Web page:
It turns out that this only occurs on a hosted system configured for multiple processors and running Windows 2003 Server (same with R2). I verified this across my hosted systems. The solution is to use the /usepmtimer option on the system startup command in the BOOT.INI file. A discussion of this problem can be found here, and this link is to the Microsoft Help and Support article on the /usepmtimer option.

Working with Hyper-V

August 15, 2008 Leave a comment
  • System Notes: Dell PowerEdge 2950, Windows 2008 Server Standard x64

The organization I work for started looking into our options for virtualization. We ran test versions of the free VMware Server and Microsoft Virtual Server 2005, and were not impressed with the performance of either. We then priced out a full VMware ESX Server setup, and that started at a minimum of $3,000, just for the software and a single license. The decision was made to wait for Windows Server 2008 with Hyper-V, based on early performance tests provided by Windows IT Pro, and the price point (included with Windows Server 2008, which we had already licensed several copies of).

The hardware we ended up purchasing was a mid-range Dell PowerEdge 2950 Server, with two quad-core processors and 16 gigs of RAM. Based on what we worked up with Dell, this should support up to 7 simultaneous virtual guests, depending on the load requirements of each guest.

We now have two 24×7 production virtual guests in use on this setup, with one having almost no load, while the other is a terminal server supporting up to 15 simultaneous users (but which probably has about 10% utilization in reality, as it only provides remote user support, and is not used as an application server). We do have four other “test” virtual guests, which are rarely used and are mainly for patch testing. Below are some issues and problems I have come across when running with Hyper-V.

  1. Windows 2000 Server Standard virtual guests have problems with the WMI subsystem at boot time. The Windows 2000 Server will be unavailable for approximately 5 minutes after boot, until three of these error messages are generated in the System Log: “Event Type: Warning, Event Source: WMI, Event Category: None, Event ID: 54, Description: The description for Event ID ( 54 ) in Source ( WMI ) cannot be found. The local computer may not have the necessary registry information or message DLL files to display messages from a remote computer. The following information is part of the event: \Device\WMIServiceDevice.” After that, the system functions normally, with no further unavailability or error messages. Here is a link to a discussion of this problem from the Microsoft TechNet Forums. I tried two different installations of Windows 2000 Server Standard, one from an MSDN CD (with SP4 integrated), the other from a retail CD (with SP3 integrated). Both had the same issue. I believe the problem comes from the Integration Components for Hyper-V being installed, but I have not yet verified this. We only have one physical production Windows 2000 Server left, and my original use for this guest was for patch testing.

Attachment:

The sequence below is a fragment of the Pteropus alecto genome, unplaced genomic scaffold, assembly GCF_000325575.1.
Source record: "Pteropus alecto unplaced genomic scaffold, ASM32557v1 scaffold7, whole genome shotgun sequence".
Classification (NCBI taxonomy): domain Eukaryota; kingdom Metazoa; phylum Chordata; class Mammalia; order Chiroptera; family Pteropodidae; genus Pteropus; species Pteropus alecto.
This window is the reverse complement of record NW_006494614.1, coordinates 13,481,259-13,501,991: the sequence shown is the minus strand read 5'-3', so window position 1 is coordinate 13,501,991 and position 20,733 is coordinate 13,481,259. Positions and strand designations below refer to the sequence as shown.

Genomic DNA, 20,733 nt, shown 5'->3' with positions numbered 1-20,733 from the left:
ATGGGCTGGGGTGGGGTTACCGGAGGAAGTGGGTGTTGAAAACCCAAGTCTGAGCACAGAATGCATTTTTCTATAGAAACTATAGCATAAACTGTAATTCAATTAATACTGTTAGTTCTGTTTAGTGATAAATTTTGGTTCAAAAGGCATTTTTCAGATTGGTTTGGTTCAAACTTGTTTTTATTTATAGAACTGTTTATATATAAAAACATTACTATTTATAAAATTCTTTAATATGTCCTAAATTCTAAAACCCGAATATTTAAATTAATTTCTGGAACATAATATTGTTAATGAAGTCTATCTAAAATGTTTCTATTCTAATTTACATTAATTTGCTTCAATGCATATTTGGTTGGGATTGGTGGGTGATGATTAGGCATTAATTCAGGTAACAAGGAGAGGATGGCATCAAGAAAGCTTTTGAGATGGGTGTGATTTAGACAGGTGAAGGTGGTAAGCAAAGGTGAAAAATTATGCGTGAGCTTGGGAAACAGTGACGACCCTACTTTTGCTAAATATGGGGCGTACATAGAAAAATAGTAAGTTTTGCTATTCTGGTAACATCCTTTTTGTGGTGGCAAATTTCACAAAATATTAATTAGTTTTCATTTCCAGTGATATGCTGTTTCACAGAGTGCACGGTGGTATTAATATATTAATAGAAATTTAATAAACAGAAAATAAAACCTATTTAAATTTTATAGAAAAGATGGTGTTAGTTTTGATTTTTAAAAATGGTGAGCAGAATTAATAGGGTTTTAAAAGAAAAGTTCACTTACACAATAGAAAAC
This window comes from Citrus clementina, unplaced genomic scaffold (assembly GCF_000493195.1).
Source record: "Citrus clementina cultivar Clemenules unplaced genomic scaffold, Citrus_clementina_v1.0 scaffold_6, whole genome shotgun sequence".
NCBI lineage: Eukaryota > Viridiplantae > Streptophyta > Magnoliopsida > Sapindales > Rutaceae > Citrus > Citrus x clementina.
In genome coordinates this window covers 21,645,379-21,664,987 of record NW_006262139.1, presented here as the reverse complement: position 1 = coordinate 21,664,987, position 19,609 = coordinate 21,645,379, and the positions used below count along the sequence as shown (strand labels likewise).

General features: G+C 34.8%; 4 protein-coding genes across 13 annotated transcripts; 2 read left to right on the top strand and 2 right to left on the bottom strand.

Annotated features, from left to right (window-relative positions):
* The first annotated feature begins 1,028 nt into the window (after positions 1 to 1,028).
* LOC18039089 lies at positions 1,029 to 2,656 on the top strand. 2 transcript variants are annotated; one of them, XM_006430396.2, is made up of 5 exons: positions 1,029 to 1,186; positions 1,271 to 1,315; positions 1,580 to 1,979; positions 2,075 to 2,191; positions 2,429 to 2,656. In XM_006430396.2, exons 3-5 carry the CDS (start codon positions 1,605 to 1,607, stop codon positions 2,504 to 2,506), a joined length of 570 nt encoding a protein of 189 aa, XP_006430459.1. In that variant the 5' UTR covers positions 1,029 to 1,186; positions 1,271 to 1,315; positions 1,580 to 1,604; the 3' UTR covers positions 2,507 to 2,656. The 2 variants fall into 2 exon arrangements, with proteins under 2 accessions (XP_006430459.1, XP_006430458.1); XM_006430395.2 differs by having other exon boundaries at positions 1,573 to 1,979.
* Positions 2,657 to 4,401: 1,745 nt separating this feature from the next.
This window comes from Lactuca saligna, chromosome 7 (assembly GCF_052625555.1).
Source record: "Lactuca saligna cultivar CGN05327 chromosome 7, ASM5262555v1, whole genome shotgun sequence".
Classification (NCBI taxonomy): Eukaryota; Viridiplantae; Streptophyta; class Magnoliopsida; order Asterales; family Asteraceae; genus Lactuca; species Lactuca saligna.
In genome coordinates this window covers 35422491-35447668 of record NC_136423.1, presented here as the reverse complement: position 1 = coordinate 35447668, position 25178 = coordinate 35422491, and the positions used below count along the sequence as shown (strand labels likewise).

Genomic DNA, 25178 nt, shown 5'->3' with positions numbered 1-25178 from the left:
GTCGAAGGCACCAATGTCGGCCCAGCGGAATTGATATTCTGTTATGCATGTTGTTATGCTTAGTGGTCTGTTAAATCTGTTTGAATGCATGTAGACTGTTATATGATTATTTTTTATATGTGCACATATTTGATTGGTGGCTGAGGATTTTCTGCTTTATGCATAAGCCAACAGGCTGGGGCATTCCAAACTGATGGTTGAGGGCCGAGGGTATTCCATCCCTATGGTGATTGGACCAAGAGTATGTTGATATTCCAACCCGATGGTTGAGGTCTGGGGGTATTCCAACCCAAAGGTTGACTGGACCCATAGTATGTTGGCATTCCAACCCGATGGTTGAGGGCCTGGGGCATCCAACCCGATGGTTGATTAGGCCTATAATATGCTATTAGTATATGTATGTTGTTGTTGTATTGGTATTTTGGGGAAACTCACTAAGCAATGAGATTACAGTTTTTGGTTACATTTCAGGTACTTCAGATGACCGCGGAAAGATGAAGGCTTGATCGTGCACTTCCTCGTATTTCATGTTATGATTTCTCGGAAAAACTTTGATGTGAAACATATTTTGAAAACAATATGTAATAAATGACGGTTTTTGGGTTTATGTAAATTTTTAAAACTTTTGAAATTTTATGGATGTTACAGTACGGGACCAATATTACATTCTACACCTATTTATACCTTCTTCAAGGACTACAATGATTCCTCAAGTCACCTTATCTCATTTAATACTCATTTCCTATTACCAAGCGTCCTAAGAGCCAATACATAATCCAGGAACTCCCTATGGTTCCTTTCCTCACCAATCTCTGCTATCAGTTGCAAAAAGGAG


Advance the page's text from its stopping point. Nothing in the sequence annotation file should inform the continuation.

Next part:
2. Domain time synchronization does not function correctly after the initial time set at boot up. Based on what I was able to find online here and on the Microsoft TechNet Forums, I disabled the Windows Time service (W32Time), and made sure the Time synchronization option was checked under the Integration Services options for the virtual guest in question (this option is checked by default). There have been no further time issues with the virtual guest after doing this. It would be nice if there were time synchronization notifications in the Windows event logs, especially when running in this configuration. Regardless, the physical host server is part of our domain, and is correctly synching with our time server, and the virtual guest is correctly staying on time.
  3. Occasionally, on our Windows Server 2003 virtual guest that is running as our terminal server, this error message will be generated in the Application Log: “Event Type: Error, Event Source: Userenv, Event Category: None, Event ID: 1054, Description: Windows cannot obtain the domain controller name for your computer network. (An unexpected network error occurred.). Group Policy processing aborted.” I have found no solution to this, nor does there seem to be any impact on the server from this error message. No functionality is lost, and users working on the server are not impacted. The server can correctly see and access all three of our domain controllers, both by name and by IP. The error seems to occur at random, sometimes once an hour, sometimes once in 24 hours.